It has been 33 years, but a new state baseball trophy will soon make the drive up Centre Parkway.
Tates Creek defeated McCracken County 4-2 in the championship game of the Whitaker Bank/KHSAA State Baseball Tournament Sunday afternoon at Whitaker Bank Ballpark. The Commodores won their fourth championship overall and their first since 1986.
They became the first team from Lexington to win a state title since Lexington Catholic did so in 2009, and the first public school from the city to do it since Paul Laurence Dunbar in 2007. Tates Creek is the latest team out of the 11th Region to win a state title since Woodford County won in 2012.
Tates Creek Coach Larry Poynter, only the school’s third head coach since it opened in the 1965-66 school year, took a vow of silence and had not spoken with media since the Commodores’ 11th Region title win. He was ready to talk Sunday, but his silence continued involuntarily for a little while longer as he attempted to gather his emotions.
“You work so hard as a coaching staff and as a team,” Poynter said. “To achieve this, it’s overwhelming. It really is.”
Last season was the fourth year in a row that Tates Creek, coming off back-to-back trips to the state tournament in 2013 and 2014, was eliminated in the first round of the 43rd District tournament.
This year they won the regular-season district title and finished the year with a 9-0 postseason sweep. From one-and-done to the last ones standing.
“It just took us a little longer to mature,” Poynter said. “We knew we had something special when this group came in as sophomores, and they just kept working and kept working. We never gave up on ’em, and everything clicked this year. … Obviously, they matured at the right time.”
McCracken County pounced out of the gate, leading off with a Ben Higdon single. Tates Creek starter Eli Tencza came back with a strikeout before giving up another single to Grant Davis, and then a double to Logan Verble that scored Higdon. A ground out allowed Davis to score to put the Mustangs up 2-0 before another grounder finished the opening attack.
“We watched McCracken County a couple times in this tournament and they are awesome about jumping out early on teams,” Poynter said. “We knew that we would just have to weather their storm, we knew they were gonna make a run at us.”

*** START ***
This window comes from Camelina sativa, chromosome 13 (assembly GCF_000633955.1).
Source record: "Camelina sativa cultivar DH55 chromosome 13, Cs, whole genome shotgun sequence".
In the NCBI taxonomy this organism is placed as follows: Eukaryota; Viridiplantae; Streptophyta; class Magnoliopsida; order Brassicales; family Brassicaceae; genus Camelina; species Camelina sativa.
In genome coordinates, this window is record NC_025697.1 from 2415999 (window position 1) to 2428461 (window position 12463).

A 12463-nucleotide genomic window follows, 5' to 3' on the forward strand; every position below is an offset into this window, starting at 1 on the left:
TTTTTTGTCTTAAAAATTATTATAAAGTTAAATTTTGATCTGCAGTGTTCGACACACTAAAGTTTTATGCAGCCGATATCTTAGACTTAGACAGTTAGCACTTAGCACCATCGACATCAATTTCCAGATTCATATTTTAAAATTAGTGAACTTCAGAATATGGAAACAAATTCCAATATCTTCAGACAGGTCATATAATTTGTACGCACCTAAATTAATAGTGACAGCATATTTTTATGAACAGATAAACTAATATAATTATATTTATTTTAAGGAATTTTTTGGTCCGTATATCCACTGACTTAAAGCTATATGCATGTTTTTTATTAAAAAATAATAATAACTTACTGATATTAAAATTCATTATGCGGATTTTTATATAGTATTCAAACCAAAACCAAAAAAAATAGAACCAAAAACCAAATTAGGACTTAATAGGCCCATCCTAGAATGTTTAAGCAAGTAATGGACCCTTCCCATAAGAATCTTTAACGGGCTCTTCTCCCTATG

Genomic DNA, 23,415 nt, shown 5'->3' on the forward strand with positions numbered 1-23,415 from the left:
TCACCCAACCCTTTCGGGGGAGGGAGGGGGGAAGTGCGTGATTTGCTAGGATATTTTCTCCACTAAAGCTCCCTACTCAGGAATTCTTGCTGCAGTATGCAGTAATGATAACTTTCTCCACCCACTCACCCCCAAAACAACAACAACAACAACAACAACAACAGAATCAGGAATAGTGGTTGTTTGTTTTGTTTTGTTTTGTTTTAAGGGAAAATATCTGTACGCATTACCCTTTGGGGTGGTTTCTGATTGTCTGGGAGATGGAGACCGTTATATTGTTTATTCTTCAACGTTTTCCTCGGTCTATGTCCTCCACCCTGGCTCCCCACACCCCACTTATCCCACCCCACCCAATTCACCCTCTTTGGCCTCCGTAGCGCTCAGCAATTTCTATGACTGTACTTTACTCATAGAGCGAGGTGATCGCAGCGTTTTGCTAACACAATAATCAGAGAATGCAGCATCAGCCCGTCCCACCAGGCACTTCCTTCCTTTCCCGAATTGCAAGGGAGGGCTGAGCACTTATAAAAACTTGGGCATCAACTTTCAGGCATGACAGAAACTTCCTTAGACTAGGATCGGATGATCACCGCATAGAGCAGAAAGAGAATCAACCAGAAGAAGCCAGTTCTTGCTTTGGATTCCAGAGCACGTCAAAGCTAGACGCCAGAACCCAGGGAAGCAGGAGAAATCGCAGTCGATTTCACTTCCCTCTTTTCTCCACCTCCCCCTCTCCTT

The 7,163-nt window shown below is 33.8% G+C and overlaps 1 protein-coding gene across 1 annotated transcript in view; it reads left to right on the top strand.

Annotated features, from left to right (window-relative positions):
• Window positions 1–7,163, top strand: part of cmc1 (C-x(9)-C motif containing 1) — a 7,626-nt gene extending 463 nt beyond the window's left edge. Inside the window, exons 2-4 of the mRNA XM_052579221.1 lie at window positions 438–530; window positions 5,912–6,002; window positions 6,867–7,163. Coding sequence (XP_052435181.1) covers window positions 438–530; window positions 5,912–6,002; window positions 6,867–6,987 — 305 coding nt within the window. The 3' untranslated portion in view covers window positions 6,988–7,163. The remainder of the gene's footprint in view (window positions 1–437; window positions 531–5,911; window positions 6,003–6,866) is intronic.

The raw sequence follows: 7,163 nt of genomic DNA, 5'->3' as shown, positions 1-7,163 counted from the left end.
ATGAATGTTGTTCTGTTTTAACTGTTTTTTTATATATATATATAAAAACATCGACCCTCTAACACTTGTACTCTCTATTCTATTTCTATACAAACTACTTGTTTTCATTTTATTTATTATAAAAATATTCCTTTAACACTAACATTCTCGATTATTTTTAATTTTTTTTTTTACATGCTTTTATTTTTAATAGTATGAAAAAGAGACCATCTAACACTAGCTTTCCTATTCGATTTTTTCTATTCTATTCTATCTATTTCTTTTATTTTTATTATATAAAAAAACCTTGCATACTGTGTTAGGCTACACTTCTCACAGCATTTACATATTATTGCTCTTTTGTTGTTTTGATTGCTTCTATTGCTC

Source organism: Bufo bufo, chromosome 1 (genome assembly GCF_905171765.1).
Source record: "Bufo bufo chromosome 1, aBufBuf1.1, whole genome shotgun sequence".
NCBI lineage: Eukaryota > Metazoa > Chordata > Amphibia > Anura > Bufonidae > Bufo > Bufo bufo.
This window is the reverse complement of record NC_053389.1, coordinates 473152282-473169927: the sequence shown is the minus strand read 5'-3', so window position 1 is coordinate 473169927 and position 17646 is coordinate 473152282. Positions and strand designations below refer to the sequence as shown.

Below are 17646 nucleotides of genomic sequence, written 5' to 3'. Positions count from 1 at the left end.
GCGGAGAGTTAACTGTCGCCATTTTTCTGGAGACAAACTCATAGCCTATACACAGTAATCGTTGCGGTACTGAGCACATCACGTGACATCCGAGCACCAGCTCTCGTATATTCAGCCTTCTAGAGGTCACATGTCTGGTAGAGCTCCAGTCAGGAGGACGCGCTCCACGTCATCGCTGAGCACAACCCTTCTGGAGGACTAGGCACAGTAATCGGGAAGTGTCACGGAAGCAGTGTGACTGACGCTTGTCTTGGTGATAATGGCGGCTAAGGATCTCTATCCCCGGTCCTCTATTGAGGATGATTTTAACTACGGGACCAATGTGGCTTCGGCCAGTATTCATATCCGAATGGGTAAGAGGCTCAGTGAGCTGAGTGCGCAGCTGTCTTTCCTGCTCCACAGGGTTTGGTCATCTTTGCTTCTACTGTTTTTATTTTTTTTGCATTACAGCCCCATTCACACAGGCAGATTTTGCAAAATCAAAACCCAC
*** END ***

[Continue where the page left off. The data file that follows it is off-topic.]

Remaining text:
The Commodores were retired in order their first time up before evening things on the second go-around. Tencza helped his cause with a lead-off single before a Chandler Workman double sped down the third-base line to score Trenton Taylor (Tencza’s courtesy runner). A two-out double from Mason Gentry scored Workman to tie the game.
“They’re a great team coached by great coaches,” Poynter said. “For us, it was just to calm down and answer back. It took us an extra inning to do that.”
Tates Creek got out of a bases-loaded jam in the top of the third and might have loaded them itself in the bottom if not for a couple of base-path miscues. Both teams were retired in order in the fourth before the Mustangs left one aboard in the fifth.
That’s where Tates Creek took control: The inning started with a fly out before Bradley Fetherston singled. Taylor pinch ran for him, and quickly scored the go-ahead run on a Noah Blythe double off the wall in left-center. A wild pitch moved Blythe to third before Colin Burgess singled to score him.
McCracken County led off the sixth with back-to-back singles but left runners stranded at second and third. It earned a one-out walk in the final frame before Tates Creek turned a 6-4-3 double play to ignite a dog pile on the mound.
“I knew that they were a good hitting team, so if I could just keep them at bay throughout the game I knew that our offense would come along throughout it,” Tencza said. “I just pounded the zone and …”
Tencza hesitated briefly before finishing with a grin, “We won.”
McCracken ace Jacob Ehling went 4 1/3 innings before Ben Higdon, who started in right field, went the rest of the way. Ehling was responsible for all four runs.
Konner Lewis, Tates Creek’s No. 1 pitcher, was available after three days of rest and warmed up but was never tapped. Poynter said there was never a consideration to bring him in for Tencza, who threw a complete game with seven hits, four walks and four strikeouts en route to tournament MVP honors.
“Eli’s done what he’s done for us all year,” Poynter said. “Step up in big moments, and (there’s) nothing bigger than what he did tonight for us.”
Four of Tates Creek’s seniors — Blythe, Burgess, Dylan Crook and Blayne Deaton — were part of a 10-year-old team that won the Cal Ripken World Series in 2011. It took a while for them to get back in the winner’s circle, but the wait was worth it.
“We’ve known each other since we were about 5 or 6,” Burgess said. “It’s amazing.”